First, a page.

Megan Fox & Her Fellow Humans Pressed About Transformers 2

Fox and Her Fellow Humans Pressed About

The Autobots and the Decepticons are the nominal stars of Transformers: Revenge of the Fallen, the second film in the series, opening June 24th. But the human cast, assembled by director Michael Bay, is at the heart of the film.

Assembling last week in Beverly Hills to discuss the movie, much of the attention fell on Megan Fox, whose career has soared in the two years since she starred in the first Transformers film. Fox says she’s grateful for the opportunities the success of Transformers has brought to her.

“I just did Jonah Hex with Josh Brolin and Michael Fassbinder and John Malkovich,” she says. “Actors in general don’t get those opportunities and for me to have that is a huge blessing and that’s because of the success of this movie.”

Fox says she’s not exactly comfortable with seeing herself on screen as a sex symbol, but says she trusts Bay to make the right call — especially when it comes to things like her wardrobe. “I have like 18 different outfits, and it was white jean shorts and pink belly shirts and motorcycle boots,” she says. “I had no say, but clearly he has an eye for what should be and not be in the movie, so I just trust him.”

While Fox and Isabel Lucas offer plenty of eye candy for the boys, Bay says the humor and the relationship between Fox’s Mikaela Banes and star Shia LeBeouf’s Sam Witwicky is at least part of the reason female fans show up.

“Most women hone in on the humor,” says Bay. “But there are a lot of young women who say, ‘I just want to see robots kicking ass’ — I’ve heard that before.”

The film has several sequences shot and finished in the native IMAX format. Folks who see the film in the big-screen format will get a little bonus of about a minute more footage. The extra shots expand slightly a key fight scene in a forest and the final showdown with the Devastator, he says.

The involvement of the U.S. military in the making of the movie again saw the actors working closely with soldiers.

“They’re all extremely chivalrous and very respectful,” says Fox. “They’re so much better behaved than the rest of the cast is — including myself! They listen and take direction really well.”

Tyrese Gibson and Josh Duhamel, both of who reprise their roles as soldiers in the sequel, again enjoyed working with the film’s military consultants.

“I worked closely with someone called a CCT, which is a combat controller, because I have to have dialogue to communicate with all of the aircraft,” says Gibson. “We gotta make sure that we cater to the real authentic dialog of the Air Force but yet create a balance that the common folks who don’t understand that language could understand it too. It was a bit of a challenge, especially with all of the explosions and stuff going on around.”

Duhamel says that his role was much more serious this time around, making a comedic scene in which he tosses the president’s national security advisor out the back of the plane — with a parachute. “It was a fun scene to do and it was a nice little stunt,” he says.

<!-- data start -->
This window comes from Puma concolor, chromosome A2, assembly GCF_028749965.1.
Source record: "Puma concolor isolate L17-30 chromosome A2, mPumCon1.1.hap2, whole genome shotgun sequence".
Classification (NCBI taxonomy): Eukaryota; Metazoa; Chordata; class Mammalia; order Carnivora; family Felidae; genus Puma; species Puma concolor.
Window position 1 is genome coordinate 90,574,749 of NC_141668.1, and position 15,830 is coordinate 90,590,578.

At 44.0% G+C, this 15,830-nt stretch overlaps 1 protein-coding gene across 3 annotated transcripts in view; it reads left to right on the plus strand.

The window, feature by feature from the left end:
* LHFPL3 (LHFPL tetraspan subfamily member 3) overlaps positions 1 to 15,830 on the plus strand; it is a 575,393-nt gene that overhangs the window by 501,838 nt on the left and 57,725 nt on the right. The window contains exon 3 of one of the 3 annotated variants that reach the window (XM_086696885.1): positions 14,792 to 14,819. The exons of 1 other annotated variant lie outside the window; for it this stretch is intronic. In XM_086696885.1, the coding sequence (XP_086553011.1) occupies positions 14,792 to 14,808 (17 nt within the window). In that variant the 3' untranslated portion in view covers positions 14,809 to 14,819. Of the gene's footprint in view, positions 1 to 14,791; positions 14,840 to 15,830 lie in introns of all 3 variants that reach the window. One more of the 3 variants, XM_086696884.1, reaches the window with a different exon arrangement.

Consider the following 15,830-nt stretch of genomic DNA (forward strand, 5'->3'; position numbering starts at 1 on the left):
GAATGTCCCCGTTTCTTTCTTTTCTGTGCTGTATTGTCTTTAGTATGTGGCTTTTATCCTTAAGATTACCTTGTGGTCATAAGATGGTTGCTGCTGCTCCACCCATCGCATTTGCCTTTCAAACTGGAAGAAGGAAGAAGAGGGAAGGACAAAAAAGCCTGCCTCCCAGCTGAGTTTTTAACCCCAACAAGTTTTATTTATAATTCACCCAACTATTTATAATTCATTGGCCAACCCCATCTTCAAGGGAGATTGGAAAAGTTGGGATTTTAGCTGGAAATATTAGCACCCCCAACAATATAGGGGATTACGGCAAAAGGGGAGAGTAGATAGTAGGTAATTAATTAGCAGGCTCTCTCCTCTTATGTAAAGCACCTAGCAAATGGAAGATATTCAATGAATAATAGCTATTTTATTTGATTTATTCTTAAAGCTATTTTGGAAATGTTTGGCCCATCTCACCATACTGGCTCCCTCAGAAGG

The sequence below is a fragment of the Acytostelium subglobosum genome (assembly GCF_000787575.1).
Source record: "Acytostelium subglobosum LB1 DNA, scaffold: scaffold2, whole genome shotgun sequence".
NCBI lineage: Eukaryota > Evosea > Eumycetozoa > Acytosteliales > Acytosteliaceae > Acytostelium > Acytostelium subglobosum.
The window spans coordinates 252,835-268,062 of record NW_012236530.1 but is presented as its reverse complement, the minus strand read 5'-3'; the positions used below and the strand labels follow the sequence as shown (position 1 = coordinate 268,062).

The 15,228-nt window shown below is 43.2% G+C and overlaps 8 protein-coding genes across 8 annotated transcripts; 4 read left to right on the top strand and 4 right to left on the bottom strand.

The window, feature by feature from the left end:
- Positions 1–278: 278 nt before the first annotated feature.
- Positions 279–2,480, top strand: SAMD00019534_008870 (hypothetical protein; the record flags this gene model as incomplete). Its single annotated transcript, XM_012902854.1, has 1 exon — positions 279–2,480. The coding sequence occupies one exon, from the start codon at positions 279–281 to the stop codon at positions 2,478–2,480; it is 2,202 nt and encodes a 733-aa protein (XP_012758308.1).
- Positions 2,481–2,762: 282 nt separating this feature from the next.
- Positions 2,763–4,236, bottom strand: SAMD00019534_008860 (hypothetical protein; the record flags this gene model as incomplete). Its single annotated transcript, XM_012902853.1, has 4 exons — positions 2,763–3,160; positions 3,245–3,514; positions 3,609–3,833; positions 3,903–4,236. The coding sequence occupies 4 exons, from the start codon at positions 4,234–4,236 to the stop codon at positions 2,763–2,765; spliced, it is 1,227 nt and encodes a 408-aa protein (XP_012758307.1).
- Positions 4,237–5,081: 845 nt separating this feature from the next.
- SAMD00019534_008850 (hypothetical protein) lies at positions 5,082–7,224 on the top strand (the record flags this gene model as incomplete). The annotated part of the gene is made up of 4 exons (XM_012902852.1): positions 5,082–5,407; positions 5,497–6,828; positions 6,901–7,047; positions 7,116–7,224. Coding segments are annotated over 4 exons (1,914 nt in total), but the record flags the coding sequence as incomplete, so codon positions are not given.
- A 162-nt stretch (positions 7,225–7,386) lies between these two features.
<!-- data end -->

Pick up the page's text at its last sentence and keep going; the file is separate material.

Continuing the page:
The physical nature of the shoot took its toll on the cast in the shape of numerous bumps, bruises and more serious injuries. Ramon Rodriguez, who joins the franchise as hacker entrepreneur Leo, says he popped a shoulder while filming a key scene in which the Devastator is sucking up everything around him — including Leo.

“I had sand, soot and dirt blowing in my face, and I had two guys behind me with wires attached to my ankles pulling me,” he says. “We brought two cars and we literally had them attached to a hydraulic crane, flipped them two inches above my head. So the guys are yanking the cables on my ankles and on one of the takes my shoulder popped out — and we continued rolling.”

While many actors struggle with acting opposite digital characters that only come to life later in the filmmaking process. Fox, however, says those scenes were much easier on the sequel and even became fun to shoot.

“It was definitely easier because we’ve seen them at this point,” says Fox. “Once you’re able to visualize something it’s a lot easier to sort of fake interact with it.”

While the actors say the set was a fun place to be despite the heavy workload, there was one subject too serious to ignore — LeBeouf’s hand injury, sustained in an auto accident last summer.

Bay says he learned of the incident from CNN and only had to shut down for a day while the production schedule was adjusted. He then had a unique cast made for the actor of Kevlar that was so thin it could easily be photographed.

“The problem was, if he was to jam his fingers, he could lose his fingers forever,” says Bay. “So we had experts from all over the world come up with this design and we were very lucky because we had shot a lot of the beginning of the movie and were right at a turning point.”

Production on the film went down to the wire, with the IMAX version of the film being completed less than two weeks before the film’s U.S. premiere. The cast themselves have only just seen the film, and say they’re impressed with the results.

“I usually don’t watch myself — I don’t look at playback, I don’t look at still photos — I have a phobia of it,” says Fox. “But I was really, really pleasantly surprised and halfway through … I wanted to hug Michael because I had gratitude for him for making this movie because it so far surpassed my expectations.”

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